When 4ian was about to release GDevApp (, he was all about HTML5, he was planning to bring HTML5 up to the level of the native platform regarding features and extensions, but later I haven’t seen any native features ported over to HTML5. The only features have been released since for HTML5 are export to IntelXDK, multi touch support, JS events, and AdMob object in the recent update. There are some more HTML5 features planned on the roadmap but for now even those features are only plans and nothing seems to be developed for HTML5 :frowning:

But fortunately, Pixi.js got some pretty cool features that we have access to in our games through JavaScript since the HTML5 platform in GDevelop is using Pixi.js.

Some of them have been successfully used by the community inside GDevelop:



I would really like to see those added to HTML5. And I’d personally like to see the multiplayer functions added too, because a lot of apps utilize that. (Clash of clans, angry birds 2, etc )

HTML5 platform has indeed still a lot of room for improvement. In my view, it’s already almost as good as the native platform and is my choice whenever I have to create a game with GD, because you can export your game to iOS/Android with it.
Of course you do not have particles/light system but this could be added later as soon as Pixi supports particles/light system that is proven to be robust and maintained. :slight_smile:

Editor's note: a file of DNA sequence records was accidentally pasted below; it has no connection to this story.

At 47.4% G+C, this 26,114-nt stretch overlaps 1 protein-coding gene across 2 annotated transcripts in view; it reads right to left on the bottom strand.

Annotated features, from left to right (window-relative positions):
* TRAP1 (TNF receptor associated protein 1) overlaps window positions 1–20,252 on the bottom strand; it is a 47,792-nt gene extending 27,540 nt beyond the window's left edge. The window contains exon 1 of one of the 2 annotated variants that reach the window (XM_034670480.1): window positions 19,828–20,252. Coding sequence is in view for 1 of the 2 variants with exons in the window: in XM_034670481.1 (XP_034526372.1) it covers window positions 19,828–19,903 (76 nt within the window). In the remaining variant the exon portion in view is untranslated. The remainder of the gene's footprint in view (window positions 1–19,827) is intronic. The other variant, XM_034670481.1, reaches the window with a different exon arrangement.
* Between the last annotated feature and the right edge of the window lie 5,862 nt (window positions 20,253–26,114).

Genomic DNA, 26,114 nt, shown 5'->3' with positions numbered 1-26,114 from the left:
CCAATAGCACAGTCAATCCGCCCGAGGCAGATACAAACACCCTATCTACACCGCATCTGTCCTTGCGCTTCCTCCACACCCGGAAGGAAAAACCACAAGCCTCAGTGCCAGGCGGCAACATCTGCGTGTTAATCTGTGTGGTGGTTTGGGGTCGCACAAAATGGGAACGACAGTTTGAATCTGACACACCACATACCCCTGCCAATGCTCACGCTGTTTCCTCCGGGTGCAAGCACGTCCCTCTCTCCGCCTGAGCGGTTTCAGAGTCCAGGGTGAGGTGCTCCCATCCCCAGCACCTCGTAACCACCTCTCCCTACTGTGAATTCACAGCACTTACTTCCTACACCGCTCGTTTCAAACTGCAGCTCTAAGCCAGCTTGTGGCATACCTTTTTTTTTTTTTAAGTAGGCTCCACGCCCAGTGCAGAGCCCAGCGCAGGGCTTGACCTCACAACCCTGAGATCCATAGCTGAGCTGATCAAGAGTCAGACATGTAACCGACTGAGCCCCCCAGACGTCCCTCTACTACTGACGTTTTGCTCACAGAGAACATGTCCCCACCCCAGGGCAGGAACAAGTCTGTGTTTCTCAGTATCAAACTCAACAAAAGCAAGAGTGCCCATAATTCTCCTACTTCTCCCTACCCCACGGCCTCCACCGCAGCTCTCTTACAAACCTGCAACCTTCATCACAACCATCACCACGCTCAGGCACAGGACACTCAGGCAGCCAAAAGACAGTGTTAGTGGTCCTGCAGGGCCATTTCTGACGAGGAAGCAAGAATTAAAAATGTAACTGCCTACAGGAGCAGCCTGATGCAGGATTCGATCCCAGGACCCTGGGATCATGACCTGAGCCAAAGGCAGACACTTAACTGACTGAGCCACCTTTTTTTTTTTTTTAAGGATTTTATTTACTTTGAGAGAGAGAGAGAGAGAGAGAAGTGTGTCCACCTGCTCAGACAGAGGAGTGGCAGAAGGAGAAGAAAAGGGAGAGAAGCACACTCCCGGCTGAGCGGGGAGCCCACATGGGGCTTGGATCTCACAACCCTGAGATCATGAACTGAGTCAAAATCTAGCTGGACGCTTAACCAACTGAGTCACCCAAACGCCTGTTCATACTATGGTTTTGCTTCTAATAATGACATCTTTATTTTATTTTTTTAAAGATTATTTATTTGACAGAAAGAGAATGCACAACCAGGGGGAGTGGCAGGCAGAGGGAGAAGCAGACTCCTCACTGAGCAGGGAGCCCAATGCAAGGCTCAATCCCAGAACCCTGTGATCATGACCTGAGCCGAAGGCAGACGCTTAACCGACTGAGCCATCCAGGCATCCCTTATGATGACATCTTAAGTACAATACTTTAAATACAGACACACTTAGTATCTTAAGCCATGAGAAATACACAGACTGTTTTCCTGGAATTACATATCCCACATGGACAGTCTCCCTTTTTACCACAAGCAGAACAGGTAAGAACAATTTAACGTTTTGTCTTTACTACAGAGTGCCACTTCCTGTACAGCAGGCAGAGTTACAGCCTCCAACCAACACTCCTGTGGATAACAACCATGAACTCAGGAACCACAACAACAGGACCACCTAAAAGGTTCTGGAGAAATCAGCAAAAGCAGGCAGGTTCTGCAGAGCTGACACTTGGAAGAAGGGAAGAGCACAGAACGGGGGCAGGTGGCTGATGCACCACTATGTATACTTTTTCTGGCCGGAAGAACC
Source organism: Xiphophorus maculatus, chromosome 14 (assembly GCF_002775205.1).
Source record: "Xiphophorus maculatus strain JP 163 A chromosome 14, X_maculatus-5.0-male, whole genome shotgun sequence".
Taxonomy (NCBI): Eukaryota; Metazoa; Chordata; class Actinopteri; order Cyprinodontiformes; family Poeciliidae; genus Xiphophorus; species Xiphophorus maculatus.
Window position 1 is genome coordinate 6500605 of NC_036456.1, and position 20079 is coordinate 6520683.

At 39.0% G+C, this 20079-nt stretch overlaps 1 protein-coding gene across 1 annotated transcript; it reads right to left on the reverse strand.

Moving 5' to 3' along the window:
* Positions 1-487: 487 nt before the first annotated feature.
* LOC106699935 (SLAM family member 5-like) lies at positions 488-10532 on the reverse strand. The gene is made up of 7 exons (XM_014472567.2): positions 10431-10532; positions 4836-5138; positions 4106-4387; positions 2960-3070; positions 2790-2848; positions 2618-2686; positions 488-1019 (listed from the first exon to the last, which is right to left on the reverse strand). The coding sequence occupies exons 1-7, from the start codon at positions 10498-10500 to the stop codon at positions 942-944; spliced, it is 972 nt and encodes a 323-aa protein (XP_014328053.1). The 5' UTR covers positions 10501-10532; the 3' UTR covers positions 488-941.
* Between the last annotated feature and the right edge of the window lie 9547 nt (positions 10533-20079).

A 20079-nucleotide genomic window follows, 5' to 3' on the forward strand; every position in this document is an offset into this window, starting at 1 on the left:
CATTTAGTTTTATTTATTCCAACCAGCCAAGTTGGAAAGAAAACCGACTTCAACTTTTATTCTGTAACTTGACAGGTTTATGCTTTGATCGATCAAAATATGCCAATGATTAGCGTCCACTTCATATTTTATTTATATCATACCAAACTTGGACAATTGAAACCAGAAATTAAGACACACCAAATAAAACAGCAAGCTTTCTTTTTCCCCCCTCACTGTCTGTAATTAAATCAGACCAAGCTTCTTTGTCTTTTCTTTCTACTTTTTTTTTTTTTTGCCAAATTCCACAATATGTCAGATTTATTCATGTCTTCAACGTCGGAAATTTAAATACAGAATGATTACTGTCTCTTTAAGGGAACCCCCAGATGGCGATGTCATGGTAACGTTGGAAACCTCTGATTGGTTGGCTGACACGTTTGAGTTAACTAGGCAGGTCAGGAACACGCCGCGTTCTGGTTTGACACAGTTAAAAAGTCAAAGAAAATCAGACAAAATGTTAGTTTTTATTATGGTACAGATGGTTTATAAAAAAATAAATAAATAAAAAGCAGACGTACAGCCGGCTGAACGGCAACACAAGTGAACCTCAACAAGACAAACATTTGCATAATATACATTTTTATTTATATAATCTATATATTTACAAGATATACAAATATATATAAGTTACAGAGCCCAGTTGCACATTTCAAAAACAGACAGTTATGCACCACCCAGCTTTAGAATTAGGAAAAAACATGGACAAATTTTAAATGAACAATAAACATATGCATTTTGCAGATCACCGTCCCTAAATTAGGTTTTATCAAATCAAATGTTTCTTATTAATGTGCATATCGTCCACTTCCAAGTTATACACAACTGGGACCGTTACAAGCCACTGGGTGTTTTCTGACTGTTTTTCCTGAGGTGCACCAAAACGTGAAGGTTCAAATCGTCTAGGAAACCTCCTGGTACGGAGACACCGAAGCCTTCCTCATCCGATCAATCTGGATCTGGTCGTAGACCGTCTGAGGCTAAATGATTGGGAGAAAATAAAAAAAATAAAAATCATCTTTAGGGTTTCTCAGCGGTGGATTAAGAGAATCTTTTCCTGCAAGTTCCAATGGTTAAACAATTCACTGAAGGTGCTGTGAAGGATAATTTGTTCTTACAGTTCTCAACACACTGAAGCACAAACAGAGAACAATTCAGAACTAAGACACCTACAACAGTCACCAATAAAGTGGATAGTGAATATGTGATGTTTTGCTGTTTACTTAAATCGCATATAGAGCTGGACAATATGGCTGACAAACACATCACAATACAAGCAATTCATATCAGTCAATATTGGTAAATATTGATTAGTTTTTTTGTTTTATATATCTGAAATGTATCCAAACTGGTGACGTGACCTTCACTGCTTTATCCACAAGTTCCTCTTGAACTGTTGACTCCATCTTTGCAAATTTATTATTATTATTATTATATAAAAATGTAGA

Native platform is still also maintained for now as it could be adapted for mobile if SFML is proven to be working on Android and iOS (for now, this state is a bit unclear). So the current goal is to make sure that HTML5 platform is as good as the Native platform (it’s even better on some point, like the support for ads). Then will see if there is a way to go full native on mobile, or if HTML5 performance are still growing on new devices :slight_smile:

Actually, Pixijs does support lighting, only experimental but in this demo by goodboy, it seems to work pretty good:


Anyway, Pixi.js got some pretty cool feature that would be great to be able to use in GDevelop without Javascript, such as: Filters, Normal mapping, Depth of field, Masking :wink:

That’s what 4ian said, “that is proven to be robust and maintained” means PIXI doesn’t support them in the master branch. It is not a good idea to write a new extension for GD based in a feature whose API is modified constantly, and you don’t know if they will decide to throw it all away the next day (probably no but is possible) :slight_smile:

Yes of course, I just wanted to point it out, lights are coming to Pixijs and already available as an experimental feature and there are some stable feature which is not offered in GDevelop but could be if it really just about to be a " robust and maintained" feature to be included in GD. :wink:
To me it very important to see something is in actual development (such as the lights in Pixijs), it helps me think positive :slight_smile:

Really, I believe GDevelop should have a beta or call it experimental version which would be a sort of playground for testing and sharing new experimental features which may or may not going to be available in the stable version.
The reason is, it more engaging to actually see something in action and be able to play with it (and see how it crash) then just talking about if it coming or not coming, when coming if ever coming if you see what I mean.
Just an idea…

And is a good idea, but with only two developers, they surely want to focus in things they know will stay in the software at least for a while :slight_smile:

forget about lights. Html5 games dont even support fuctions yet.